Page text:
Mafia Wars Tests Paying for Thai Expansion: Dawn of a New Social Game Model?

When the Daily Active User (DAU) numbers are broken from Facebook for a week, it’s hard to figure out trends, but the 3rd expansion set for Zynga’s Mafia Wars (and heavy advertising to promote it – and possibly stem growth from Playfish’s slick new mafia-themed entry Gangster Wars) has helped the game reach it’s highest DAU numbers (6.6 million) since December 12th (when the perfect storm of a very messy release, user backlash, and the removal of pre-game gifting caused numbers to plummet).

The promotion of the Thai expansion is interesting because it harkens to that of a video game release by trying to create hype and a desire to get invited to play the expansion. Users were prompted to unlock different items by hunting for jobs with specific logos. Then users were prompted to send gifts of Thai Baht (the currency used in the location) to friends. And then there has been the limited roll out to select users. The ads prompted you to go and see if the “passport” was unlocked for you to go to Thailand. And if it wasn’t you were hit with this:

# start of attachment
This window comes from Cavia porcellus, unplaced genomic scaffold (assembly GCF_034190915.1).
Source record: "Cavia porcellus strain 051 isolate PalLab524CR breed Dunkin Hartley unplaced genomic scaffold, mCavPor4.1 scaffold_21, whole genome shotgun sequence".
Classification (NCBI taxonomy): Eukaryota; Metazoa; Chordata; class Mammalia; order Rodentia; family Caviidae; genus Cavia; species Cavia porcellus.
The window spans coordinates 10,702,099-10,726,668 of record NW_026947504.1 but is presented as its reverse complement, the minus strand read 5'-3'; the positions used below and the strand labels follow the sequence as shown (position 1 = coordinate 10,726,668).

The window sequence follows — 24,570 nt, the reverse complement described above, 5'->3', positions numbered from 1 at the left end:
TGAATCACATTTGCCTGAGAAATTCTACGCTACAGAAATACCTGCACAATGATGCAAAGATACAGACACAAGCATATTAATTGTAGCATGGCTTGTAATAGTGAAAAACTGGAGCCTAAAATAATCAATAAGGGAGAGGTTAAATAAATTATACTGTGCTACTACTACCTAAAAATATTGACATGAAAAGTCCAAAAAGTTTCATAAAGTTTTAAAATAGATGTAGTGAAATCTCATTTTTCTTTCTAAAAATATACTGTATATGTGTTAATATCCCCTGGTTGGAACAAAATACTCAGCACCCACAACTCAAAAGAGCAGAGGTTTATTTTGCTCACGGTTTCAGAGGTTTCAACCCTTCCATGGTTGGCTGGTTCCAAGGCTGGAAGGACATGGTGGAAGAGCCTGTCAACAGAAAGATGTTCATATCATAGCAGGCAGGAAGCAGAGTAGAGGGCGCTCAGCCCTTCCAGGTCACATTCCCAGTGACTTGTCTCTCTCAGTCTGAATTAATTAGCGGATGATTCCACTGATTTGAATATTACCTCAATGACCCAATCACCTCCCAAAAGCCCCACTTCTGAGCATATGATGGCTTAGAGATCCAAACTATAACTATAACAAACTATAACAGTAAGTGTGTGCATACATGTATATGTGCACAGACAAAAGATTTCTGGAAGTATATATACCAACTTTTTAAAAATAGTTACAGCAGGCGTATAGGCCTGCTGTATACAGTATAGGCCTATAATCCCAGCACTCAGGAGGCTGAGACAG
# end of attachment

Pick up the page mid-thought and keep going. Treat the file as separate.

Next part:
Three interesting options:

  1. You could try to get it for free (and I’m sure the odds on that are low or designed to reward a certain type of prolific player who is likely to help market it),
  2. You could socially spam all of your friends (someday it would be nice to target to just your Mafia Wars friends) with a wall post (which provides valuable viral marketing for Mafia Wars ) in hopes that your Mafia Wars friends had an extra passport (a sort of by-invitation-only mechanism like gmail and Google Wave that makes it feel like an exclusive club), or
  3. You could buy the expansion pack for 30 Reward Points (the equivalent of $6 of the paid currency in the game).

This last option is the most intriguing, as it suggests a new wrinkle in the freemium business model of social games – something to be expected where these “games as a service” begin to emulate MMORPGs more and more. The buying of expansion packs is fairly common in MMORPGs when new worlds or realms are opened up with a ton of content. The hardcore players buy it when it first comes out and then the expansion pack is added to the core game over time. The same model makes a lot of sense for Mafia Wars, as the expansion packs to date have been targeted at hard core users (you can’t get to Cuba until you’ve hit level 35 and if you weren’t already playing, an expansion pack to Thailand is not going to make you rush to sign up and play).